I was going to write about making Half-Square Triangles and the blocks using them that we have been making in our classes this month, but I got side-tracked by some of my students and a few beginners in the Facebook Groups asking about cutting and how to work out what to cut and how big it should be. I rashly offered to do some Hints and Tips on measurements and they should be appearing on the website as I get them done. In the meantime I thought I would write about analysing a block pattern and working out how to make it.
Let’s take a very simple block to start with – a Single Irish Chain. This can be broken down into units – it has 8 Half-Square Triangle (HST) units (the corners and centre) and 8 Four-Patch units around the edges; 16 units altogether makes it a Four-Patch (or Sixteen-Patch) block. Knowing this helps us to work out what size is the easiest to make – it needs to be a number divisible by 4 – if it’s not in the 4-times-table don’t attempt it; in other words do not try to make a 9 or 10 inch block but make an 8 or 12 inch one instead, it makes the arithmetic so much easier!
The Four-Patch units are made from four smaller squares. But what size squares? If you are making a 12 inch block then each unit is going to be 12 divided by 4 meaning each unit is 3 inches. Your squares in the 4-Patch units will be half that so they will be 1½ inches. These are ‘finished’ sizes so add on the seam allowance of ½ inch for squares. You will therefore need to cut 2 inch squares (or strips) for the Four-Patch units. If your block is going to be 8 inches then your units will be 2 inches which makes your little squares only 1 inch finished – 1½ inches cut. A 16 inch block on the other hand will mean units of 4 inches and little squares of 2 inches (2½ inches cut).
The same applies to the HST units. In a 12 inch (finished) block they will be 3 inches, 2 inches in an 8 inch block and 4 inches in a 16 inch block. For HST units you need to cut squares that are 7/8 inch larger than the finished size. You need a square of each of the two fabrics and these two squares will make two HST units. For your 12 inch block your squares need to be 3 and 7/8 inch; for an 8 inch block 2 and 7/8 inch and for the 16 inch block 4 and 7/8.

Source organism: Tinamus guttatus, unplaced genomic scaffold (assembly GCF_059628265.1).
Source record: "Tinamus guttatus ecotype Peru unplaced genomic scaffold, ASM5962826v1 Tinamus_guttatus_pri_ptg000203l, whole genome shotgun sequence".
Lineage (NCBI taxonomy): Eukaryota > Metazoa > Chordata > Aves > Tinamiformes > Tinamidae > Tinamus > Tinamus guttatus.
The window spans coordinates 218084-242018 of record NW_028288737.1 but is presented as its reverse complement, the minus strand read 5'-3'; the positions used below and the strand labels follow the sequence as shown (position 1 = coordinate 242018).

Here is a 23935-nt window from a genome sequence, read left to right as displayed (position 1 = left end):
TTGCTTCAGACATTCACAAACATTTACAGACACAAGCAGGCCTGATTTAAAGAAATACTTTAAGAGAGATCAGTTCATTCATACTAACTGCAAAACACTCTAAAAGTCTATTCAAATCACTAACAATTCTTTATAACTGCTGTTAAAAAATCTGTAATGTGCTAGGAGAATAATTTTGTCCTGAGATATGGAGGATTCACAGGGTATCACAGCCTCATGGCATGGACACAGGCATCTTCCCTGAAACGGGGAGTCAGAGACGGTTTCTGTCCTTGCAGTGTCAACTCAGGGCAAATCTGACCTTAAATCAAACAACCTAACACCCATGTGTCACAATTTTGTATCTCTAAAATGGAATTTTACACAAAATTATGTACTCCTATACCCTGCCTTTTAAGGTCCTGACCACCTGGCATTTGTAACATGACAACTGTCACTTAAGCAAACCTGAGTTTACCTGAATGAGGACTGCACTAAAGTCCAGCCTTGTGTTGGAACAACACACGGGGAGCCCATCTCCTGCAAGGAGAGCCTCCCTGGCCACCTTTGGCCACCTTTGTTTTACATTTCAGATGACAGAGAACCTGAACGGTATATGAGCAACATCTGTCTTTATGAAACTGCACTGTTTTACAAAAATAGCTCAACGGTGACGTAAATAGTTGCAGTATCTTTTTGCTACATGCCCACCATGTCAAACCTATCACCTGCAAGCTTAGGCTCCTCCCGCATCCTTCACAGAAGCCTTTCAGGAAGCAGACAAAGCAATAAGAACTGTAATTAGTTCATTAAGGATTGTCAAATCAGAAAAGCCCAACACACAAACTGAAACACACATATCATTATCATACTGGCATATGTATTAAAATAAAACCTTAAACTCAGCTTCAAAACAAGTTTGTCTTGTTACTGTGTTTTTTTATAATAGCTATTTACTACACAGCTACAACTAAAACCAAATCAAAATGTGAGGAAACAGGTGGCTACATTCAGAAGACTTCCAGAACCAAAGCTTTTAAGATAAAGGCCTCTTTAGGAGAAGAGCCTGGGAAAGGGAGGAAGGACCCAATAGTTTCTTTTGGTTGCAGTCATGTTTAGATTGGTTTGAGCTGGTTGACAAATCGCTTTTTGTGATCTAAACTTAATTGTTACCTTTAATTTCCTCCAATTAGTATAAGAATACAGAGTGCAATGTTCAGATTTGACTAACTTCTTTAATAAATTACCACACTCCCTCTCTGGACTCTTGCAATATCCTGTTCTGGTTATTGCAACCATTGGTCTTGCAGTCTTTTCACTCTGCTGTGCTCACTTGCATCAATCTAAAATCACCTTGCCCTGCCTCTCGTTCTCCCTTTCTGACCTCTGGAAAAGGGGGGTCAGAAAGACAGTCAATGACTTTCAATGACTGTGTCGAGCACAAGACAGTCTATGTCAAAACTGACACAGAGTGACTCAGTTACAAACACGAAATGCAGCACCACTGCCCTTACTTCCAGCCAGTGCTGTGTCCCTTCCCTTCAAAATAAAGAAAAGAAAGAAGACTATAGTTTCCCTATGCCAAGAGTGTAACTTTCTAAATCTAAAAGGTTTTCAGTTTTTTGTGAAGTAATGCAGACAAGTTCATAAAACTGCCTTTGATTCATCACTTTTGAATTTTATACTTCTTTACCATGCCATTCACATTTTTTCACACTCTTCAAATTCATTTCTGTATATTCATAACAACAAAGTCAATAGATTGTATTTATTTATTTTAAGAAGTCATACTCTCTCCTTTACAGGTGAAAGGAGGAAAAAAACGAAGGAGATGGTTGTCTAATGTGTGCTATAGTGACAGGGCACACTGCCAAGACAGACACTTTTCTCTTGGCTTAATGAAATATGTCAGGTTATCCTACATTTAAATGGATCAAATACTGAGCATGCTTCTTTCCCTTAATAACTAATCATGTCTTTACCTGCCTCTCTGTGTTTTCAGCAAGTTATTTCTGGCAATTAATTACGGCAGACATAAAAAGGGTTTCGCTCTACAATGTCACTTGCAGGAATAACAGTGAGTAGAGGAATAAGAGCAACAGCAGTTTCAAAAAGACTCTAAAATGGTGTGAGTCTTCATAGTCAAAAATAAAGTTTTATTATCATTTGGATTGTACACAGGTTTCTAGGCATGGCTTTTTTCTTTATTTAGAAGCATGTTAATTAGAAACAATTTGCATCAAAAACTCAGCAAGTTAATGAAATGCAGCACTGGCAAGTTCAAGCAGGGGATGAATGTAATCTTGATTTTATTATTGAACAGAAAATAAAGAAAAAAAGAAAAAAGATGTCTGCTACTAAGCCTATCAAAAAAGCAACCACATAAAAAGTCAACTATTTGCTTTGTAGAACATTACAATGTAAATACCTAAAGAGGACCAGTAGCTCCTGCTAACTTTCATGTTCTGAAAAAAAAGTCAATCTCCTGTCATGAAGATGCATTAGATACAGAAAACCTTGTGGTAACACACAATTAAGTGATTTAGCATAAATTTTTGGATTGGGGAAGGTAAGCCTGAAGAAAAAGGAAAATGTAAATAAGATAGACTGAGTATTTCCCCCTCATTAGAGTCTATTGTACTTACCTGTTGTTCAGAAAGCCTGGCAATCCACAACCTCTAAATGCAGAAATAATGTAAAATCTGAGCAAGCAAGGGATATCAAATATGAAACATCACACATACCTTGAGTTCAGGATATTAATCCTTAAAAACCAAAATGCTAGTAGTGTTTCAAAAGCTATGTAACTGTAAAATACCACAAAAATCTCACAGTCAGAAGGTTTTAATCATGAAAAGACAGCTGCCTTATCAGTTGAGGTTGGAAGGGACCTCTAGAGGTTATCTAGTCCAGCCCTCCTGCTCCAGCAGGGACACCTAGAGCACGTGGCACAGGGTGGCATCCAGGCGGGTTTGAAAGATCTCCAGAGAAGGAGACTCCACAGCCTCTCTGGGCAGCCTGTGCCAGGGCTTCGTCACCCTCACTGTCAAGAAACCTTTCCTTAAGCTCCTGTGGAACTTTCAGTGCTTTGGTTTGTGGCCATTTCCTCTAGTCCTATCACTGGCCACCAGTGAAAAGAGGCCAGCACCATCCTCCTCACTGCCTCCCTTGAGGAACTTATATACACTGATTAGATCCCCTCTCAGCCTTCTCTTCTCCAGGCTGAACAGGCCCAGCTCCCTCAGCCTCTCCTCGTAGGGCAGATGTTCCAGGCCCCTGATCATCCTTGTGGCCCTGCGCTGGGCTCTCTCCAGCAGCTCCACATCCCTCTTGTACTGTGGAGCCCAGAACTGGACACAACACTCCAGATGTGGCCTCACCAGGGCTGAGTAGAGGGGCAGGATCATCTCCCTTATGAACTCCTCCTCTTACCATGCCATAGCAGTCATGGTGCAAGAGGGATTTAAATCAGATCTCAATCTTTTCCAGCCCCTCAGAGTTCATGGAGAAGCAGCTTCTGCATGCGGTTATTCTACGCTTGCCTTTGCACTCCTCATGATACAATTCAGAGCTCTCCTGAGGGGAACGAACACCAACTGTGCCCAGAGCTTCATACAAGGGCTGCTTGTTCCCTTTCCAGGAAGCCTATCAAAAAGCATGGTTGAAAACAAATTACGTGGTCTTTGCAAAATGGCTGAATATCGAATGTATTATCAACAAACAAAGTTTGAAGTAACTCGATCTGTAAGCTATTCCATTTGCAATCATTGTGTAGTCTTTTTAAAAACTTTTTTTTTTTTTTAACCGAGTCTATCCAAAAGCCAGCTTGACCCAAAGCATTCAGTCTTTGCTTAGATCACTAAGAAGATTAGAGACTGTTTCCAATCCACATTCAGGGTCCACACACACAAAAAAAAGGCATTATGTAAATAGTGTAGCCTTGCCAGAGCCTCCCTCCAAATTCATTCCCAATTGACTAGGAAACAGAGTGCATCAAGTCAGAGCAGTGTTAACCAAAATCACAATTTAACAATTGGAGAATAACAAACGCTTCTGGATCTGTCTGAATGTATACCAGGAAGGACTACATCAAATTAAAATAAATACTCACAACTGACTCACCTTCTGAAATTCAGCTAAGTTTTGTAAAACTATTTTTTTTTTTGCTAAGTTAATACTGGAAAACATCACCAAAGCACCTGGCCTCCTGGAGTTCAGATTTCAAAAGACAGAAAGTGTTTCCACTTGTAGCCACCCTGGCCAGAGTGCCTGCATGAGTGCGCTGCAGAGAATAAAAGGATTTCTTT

The 7/8 line on the ruler is the tiny one just before the next big number – so, for instance, 3 and 7/8 is the tiny line just before the 4 inch mark. Some patterns suggest you add an inch instead of 7/8 and then trim all your triangle units to the right size. If you are a perfectionist and are willing to spend an hour or so trimming 450 HST units (you’d be surprised how many there are in some quilts) then go ahead and do this; but if you are accurate in your cutting, piecing and pressing then using 7/8 will avoid all that trimming and still be accurate enough.
You will notice that the lines have a tendency to rub off at the edges of some rulers over several years of use, but the lines in the middle will still be there for a few years yet, so use them. Rulers (and mats) do wear out with use I’m afraid. And rulers break when you drop them in the street!
Another popular and simple block is Prairie Queen. This has the same units as Single Irish Chain but fewer of them, it has nine units – one simple square, four 4-patch units and four Half-Square Triangles (HST) – so is known as a Nine-Patch block. To make life easy for yourself choose a size that is divisible by 3 – for example, 6 inches, 9 inches, 12 inches or 15 inches. Again, if the number isn’t in your 3 times-table don’t use it, so no 8 inch or 10 inch blocks unless you want to give yourself a headache. A three inch block may be a little bit small but if you enjoy making miniature quilts you might want to try it. For a six inch block each unit is six divided by three – in other words two inches. You will need to cut a 2½ inch square for the centre, 1½ inch squares (or strips) for the 4-patch units and 2 and 7/8 inch squares for the HST units. For a 9 inch block those units will be 3 inches square, so cut a 3½ inch square for the centre, 2 inch squares for the 4-patch units and 3 and 7/8 for the HST units. For a 12 inch block those units will be 4 inches square, so cut a 4½ inch square for the centre, 2½ inch squares for the 4-patch units and 4 and 7/8 inch squares for the HST units.
It’s easy when you know how! Look at a block and work out what units it is made up from and how many there are. Then you can decide how big (or small) to make it. With rotary cutting instructions the standard seam allowance is ¼ inch (that’s where all those ½ inches and eighths come from) so make sure when you sew everything together that this is what you are using. Back in the days before rotary cutters we would draw our blocks out full size onto graph paper, cut the drawing apart and glue the various shapes onto card to use as templates. Doing it this way meant we didn’t have to worry about working out sensible measurements that featured on a ruler – if we wanted to make a 10 inch 4-patch or 9-patch block then we could. The line drawn on the fabric (wrong side) was the sewing line and we would cut out leaving a suitable seam allowance of around about ¼ inch.